Github Desktop – A Really, Really Simple Tutorial

Github Desktop is a GUI that helps you to use GitHub without having to deal with the command line (which, let’s face it, does tend to discourage a lot of people). You could think of it as the umpire in a sort of complicated game of tennis involving three players, except they will be bouncing around files instead of tennis balls. Files get stored in a repository (repo for short) which is like a separate locker for each project. The repo also stores each file’s revision history.

The three players are:

Upstream – the “official” project files that live on the main repo in GitHub,
Origin – your fork of the project files that live in your GitHub account, and
Local – the files on your local machine where you will be making your changes.

The objective of this tutorial is to show you how to contribute to an open source project by working on files from some remote repository and then submit them (make a pull request) so they can be merged into the “official” project. It is important to understand the interaction between the three players at all stages in this process. The diagram above will be used throughout this tutorial to illustrate the various exchanges. Boxes are shown in blue when they are synchronised with the current official repo; red means they have got out of sync; green is used when the upstream repo has been changed.

Note that each of the step titles are links – these will open a separate page with the instructions and screenshots needed to complete that step using GitHub Desktop.

STEP 1 – Fork the “official” files
You obviously can’t work directly on the main project files, so you first need to take a copy of them to your own GitHub account. This is called a fork and it involves copying the files from the “official” repo (upstream) to your own account (origin).

STEP 2 – Clone the fork to your local computer
In order to work on the files easily, you will need to make another copy on your local machine. You can do this through GitHub Desktop by cloning the files from origin. Note that all players are still in sync.

STEP 3 – Create a branch, work on some files and commit the changes
Now, it’s time to get to work and start making your changes to the file(s). You should do this in a branch; this keeps your workspaces separate and manageable. Once you have created a branch, make quite sure GitHub Desktop is showing it as your current active branch, then go in and start work. You can commit these as you go at any time. GitHub will keep track of everything and it’s easy to roll back to a previous commit. Your local files will now be out of sync with origin and upstream.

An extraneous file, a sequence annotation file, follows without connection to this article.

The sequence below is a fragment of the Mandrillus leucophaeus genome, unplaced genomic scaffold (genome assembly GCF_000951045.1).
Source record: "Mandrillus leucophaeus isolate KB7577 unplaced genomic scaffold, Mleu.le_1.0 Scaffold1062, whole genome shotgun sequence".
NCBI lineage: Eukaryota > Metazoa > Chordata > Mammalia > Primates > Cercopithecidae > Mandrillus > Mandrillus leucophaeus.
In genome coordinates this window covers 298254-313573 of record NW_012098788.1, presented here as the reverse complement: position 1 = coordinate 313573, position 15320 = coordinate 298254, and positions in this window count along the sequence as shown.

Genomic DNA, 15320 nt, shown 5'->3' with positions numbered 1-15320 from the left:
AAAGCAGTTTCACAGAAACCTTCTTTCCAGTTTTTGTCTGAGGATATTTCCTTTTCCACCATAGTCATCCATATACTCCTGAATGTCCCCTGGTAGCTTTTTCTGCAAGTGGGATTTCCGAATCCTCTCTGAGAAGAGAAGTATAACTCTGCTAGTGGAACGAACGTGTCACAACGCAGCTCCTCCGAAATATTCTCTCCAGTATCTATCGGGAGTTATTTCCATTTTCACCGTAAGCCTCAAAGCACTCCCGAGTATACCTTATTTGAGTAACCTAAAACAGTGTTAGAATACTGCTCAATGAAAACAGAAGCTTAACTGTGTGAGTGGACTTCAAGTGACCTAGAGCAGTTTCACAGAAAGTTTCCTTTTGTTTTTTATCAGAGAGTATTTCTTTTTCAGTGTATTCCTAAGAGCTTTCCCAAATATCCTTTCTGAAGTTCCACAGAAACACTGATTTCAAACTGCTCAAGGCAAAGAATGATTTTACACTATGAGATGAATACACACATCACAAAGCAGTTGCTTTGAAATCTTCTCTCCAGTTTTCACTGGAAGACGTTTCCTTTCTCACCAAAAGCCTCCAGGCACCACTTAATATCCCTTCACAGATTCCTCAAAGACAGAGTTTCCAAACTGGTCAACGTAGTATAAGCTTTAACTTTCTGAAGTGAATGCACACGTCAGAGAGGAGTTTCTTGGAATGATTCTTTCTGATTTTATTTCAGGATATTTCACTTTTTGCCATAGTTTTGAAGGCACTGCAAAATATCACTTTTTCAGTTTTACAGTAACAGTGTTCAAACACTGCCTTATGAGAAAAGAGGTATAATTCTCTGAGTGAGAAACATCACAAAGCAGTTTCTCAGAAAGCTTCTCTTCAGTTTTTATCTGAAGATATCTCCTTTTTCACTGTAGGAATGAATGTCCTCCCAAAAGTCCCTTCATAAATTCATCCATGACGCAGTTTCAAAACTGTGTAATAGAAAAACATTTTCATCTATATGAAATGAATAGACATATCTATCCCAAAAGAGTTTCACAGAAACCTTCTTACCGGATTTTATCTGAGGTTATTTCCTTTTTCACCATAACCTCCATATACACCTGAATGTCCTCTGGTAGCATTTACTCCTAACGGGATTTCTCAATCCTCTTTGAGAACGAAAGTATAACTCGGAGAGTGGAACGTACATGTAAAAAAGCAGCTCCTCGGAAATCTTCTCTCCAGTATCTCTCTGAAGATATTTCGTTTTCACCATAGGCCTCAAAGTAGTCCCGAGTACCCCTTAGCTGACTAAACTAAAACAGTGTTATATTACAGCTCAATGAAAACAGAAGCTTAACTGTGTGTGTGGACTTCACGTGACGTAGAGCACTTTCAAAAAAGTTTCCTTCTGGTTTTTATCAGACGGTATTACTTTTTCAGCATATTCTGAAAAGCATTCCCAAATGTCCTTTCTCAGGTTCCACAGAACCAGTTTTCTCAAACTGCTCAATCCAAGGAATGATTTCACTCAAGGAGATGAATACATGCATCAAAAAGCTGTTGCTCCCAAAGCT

Step 4 – Publish your changes to origin when you are done
When you are happy with the changes you’ve made, you can publish (push) them to your GitHub account. Now both local and origin will be different to upstream.

Step 5 – Create a pull request
A pull request (PR) sends a message to the people who maintain the “official” repo, asking them to consider adding in your edits. There is probably a form template that you will need to use, to show you’ve followed the correct coding standards and done all the necessary tests. Maintainers may ask questions to clarify the changes, how they have been tested, or they may ask for some revisions. This process may take take a while because people are busy, but it’s acceptable to ping someone on your PR and ask them to take a look.

Step 6 – Make some revisions to your PR
Sometimes you might find the need to make some extra changes to your initial pull request, or perhaps the maintainers of the “official” repo have suggested you make some revisions. It’s recommended NOT to open a new PR for this – just do another commit to your file(s) in local, push to origin, and your latest changes will automatically flow through to the existing PR on upstream.

Step 7 – Wait for merge
If all goes well, you will get a message to say that your edits have been approved and merged into the main project. Note that in the diagram below, you are still not in sync with the “official” repo. This is because your edited files still live in branches and your main (default) branch is now out of date. Other people may have been making changes to the upstream files as well.

Step 8 – Fetch the new upstream files and merge into local
You now need to update the files in your local computer to reflect the new “official” repo files. You do this by fetching the upstream files to local and merging them in with the files there (it’s a good idea to do this regularly, to keep up with all the changes). You can also delete the branch as this is no longer required.

Step 9 – Push the new files in local to origin
Finally, you need to update the files in your GitHub repo by pushing the new files in local up to origin.

All players are now back in sync. Game, set and match!


GitHub command line